Saturday 4 July, 2020

When Caymanian and Jamaican sayings "buck up"

As a “Yardie Inna Cayman” I am constantly on a quest to discover Cayman and Jamaica’s cultural and culinary connections… and while travelling along this road, I have learnt a few Caymanian proverbs.

I have not been surprised to learn that while some of our wise old sayings are almost identical, many share the same meaning but use completely different words and references.

For example, I know I was not the only Jamaican child who asked, “Who is Whoppy and why did he or she killed Phillup?” “Whoppy” and “Phillup” are central characters to the old Jamaican saying “From when whoppy Kill Phillup” which means, an event that has taken place a very long time ago.

Caymanians have their own proverb with the same meaning,  “from time hatchet wah hamma.” Creatively replacing the names of people with work tools. 

Here are a few other Caymanian and Jamaican proverbs with the same meanings.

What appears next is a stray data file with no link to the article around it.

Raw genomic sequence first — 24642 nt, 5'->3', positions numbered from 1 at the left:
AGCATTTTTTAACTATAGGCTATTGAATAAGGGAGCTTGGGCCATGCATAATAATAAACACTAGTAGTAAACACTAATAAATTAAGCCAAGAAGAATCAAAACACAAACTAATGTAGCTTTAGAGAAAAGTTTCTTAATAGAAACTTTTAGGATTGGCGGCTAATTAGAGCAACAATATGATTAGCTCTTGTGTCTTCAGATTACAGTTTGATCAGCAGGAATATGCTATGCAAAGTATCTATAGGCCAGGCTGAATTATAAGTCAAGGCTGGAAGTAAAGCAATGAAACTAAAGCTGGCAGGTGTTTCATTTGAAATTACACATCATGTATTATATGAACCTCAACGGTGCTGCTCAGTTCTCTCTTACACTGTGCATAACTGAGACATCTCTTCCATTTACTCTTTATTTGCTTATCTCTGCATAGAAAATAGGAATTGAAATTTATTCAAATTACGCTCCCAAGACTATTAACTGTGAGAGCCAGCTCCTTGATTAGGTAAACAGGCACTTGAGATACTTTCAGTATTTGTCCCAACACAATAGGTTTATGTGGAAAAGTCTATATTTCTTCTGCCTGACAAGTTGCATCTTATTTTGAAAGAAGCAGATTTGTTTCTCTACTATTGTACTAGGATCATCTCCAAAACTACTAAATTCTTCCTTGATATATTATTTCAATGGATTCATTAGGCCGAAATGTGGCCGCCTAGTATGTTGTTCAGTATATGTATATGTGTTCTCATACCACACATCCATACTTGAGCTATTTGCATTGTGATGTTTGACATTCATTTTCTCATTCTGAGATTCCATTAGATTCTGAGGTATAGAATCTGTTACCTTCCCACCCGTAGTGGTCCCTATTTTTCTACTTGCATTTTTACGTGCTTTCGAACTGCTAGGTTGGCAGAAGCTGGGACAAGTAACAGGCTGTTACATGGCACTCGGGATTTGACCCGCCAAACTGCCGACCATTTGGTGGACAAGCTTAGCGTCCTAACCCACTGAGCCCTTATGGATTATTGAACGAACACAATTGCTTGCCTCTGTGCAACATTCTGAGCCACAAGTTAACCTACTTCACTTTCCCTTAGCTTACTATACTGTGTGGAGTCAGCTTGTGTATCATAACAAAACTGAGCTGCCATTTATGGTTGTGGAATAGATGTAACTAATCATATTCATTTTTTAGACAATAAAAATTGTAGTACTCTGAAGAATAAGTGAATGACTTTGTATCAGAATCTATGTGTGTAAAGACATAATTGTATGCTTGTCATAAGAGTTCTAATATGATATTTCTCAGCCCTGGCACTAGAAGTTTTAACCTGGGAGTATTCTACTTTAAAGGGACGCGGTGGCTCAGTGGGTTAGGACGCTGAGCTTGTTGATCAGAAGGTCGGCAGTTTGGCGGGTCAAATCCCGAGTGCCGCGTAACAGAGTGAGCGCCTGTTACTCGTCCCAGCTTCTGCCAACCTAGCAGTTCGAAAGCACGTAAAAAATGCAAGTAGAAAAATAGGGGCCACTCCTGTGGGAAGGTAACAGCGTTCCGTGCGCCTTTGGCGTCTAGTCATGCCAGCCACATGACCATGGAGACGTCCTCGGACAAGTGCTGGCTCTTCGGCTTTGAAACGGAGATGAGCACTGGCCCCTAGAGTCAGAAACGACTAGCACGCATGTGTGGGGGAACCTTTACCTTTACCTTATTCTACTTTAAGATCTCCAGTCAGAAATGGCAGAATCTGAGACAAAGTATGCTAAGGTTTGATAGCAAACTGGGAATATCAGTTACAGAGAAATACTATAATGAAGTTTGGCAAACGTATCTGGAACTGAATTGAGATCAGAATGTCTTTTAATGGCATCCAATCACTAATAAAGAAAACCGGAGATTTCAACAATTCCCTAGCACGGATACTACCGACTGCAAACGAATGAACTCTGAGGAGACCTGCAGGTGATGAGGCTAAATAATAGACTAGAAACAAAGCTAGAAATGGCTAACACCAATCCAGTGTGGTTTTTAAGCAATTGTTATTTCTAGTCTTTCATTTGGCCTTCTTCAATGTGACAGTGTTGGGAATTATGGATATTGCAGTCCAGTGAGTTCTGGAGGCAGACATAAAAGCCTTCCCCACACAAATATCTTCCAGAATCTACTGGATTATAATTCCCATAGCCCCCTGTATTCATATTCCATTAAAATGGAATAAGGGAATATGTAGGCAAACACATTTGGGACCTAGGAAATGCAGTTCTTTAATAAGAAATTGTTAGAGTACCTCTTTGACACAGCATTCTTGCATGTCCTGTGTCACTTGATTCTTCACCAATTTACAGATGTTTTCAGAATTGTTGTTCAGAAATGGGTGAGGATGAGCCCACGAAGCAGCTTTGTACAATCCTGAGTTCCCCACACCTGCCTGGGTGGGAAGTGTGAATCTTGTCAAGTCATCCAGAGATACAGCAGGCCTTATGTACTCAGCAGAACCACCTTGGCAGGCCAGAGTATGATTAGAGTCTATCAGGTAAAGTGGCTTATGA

Trouble Don’t Blow Shell (Cayman)

Trouble nuh set like rain (Jamaica)

Meaning: Unfortunate events can happen without warning

 

Greedy choke duppy (Cayman)

If yuh licky licky, pot bun yuh finga (Jamaica)

Meaning: Taking more than your fair share will have consequences

 

If you can’t get Harry, you take his jacket (Cayman)

If yuh cyan ketch kwaku, yuh ketch him shut (Jamaica)

Meaning: If you don’t get your first choice, settle for the next best thing

 

He don’t have his head for his hat alone (Cayman)

Tom drunk but tom nuh fool (Jamaica)

Meaning: People are wiser than they look

 

From time hatchet wah hamma (Cayman)

From when Whoppy kill Phillup (Jamaica)

Meaning: Events happening a very long time ago

 

Donkey doon belong in horse race (Cayman)

Cockroach don't business inna fowl fight (Jamaica)

Meaning: Mind your own business

 

Folla fashion monkey bring bruk neck (Cayman)

Folla Fashion monkey neva boil good soup (Jamaica)

Meaning: being original will yield better results than copying

 

Every pot knows its own bottom (Cayman)

Every tub siddung pon dem own bottom (Jamaica)

Meaning: Take responsibility for your own action

These proverbs are a small representation of the vast collection of Caymanian proverbs. Please comment and share with us other proverbs that you might have grown up with or else “is your cup a bitter tea.”

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